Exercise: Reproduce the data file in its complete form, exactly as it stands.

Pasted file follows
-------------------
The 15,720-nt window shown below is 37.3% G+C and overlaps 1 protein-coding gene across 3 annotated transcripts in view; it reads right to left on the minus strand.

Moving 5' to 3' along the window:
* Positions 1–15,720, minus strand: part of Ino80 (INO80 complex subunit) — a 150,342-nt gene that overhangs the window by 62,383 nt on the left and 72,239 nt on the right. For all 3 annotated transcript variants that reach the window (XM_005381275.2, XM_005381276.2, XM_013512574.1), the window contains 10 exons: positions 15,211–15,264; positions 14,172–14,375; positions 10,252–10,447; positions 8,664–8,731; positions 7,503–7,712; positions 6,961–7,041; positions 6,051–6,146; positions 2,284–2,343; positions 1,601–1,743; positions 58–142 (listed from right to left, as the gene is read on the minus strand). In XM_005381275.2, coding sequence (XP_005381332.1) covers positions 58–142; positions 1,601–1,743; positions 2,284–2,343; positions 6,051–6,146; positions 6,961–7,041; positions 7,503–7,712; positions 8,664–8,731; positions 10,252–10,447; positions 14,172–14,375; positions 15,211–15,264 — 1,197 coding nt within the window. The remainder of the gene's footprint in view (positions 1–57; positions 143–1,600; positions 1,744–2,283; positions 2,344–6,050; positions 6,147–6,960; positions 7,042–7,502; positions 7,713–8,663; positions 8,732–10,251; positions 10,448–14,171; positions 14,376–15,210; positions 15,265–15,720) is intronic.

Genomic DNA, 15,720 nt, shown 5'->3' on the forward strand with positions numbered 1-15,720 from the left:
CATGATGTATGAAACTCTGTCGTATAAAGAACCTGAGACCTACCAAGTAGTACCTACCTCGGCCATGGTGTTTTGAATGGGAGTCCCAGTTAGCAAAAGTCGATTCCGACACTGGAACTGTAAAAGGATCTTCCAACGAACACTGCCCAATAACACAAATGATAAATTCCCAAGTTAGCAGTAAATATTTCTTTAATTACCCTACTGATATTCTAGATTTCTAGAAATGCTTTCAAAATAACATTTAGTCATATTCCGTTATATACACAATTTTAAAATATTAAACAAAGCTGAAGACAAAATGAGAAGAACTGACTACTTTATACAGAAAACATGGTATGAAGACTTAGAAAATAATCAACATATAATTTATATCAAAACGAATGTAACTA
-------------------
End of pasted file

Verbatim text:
The 15,720-nt window shown below is 37.3% G+C and overlaps 1 protein-coding gene across 3 annotated transcripts in view; it reads right to left on the minus strand.

Moving 5' to 3' along the window:
* Positions 1–15,720, minus strand: part of Ino80 (INO80 complex subunit) — a 150,342-nt gene that overhangs the window by 62,383 nt on the left and 72,239 nt on the right. For all 3 annotated transcript variants that reach the window (XM_005381275.2, XM_005381276.2, XM_013512574.1), the window contains 10 exons: positions 15,211–15,264; positions 14,172–14,375; positions 10,252–10,447; positions 8,664–8,731; positions 7,503–7,712; positions 6,961–7,041; positions 6,051–6,146; positions 2,284–2,343; positions 1,601–1,743; positions 58–142 (listed from right to left, as the gene is read on the minus strand). In XM_005381275.2, coding sequence (XP_005381332.1) covers positions 58–142; positions 1,601–1,743; positions 2,284–2,343; positions 6,051–6,146; positions 6,961–7,041; positions 7,503–7,712; positions 8,664–8,731; positions 10,252–10,447; positions 14,172–14,375; positions 15,211–15,264 — 1,197 coding nt within the window. The remainder of the gene's footprint in view (positions 1–57; positions 143–1,600; positions 1,744–2,283; positions 2,344–6,050; positions 6,147–6,960; positions 7,042–7,502; positions 7,713–8,663; positions 8,732–10,251; positions 10,448–14,171; positions 14,376–15,210; positions 15,265–15,720) is intronic.

Genomic DNA, 15,720 nt, shown 5'->3' on the forward strand with positions numbered 1-15,720 from the left:
CATGATGTATGAAACTCTGTCGTATAAAGAACCTGAGACCTACCAAGTAGTACCTACCTCGGCCATGGTGTTTTGAATGGGAGTCCCAGTTAGCAAAAGTCGATTCCGACACTGGAACTGTAAAAGGATCTTCCAACGAACACTGCCCAATAACACAAATGATAAATTCCCAAGTTAGCAGTAAATATTTCTTTAATTACCCTACTGATATTCTAGATTTCTAGAAATGCTTTCAAAATAACATTTAGTCATATTCCGTTATATACACAATTTTAAAATATTAAACAAAGCTGAAGACAAAATGAGAAGAACTGACTACTTTATACAGAAAACATGGTATGAAGACTTAGAAAATAATCAACATATAATTTATATCAAAACGAATGTAACTA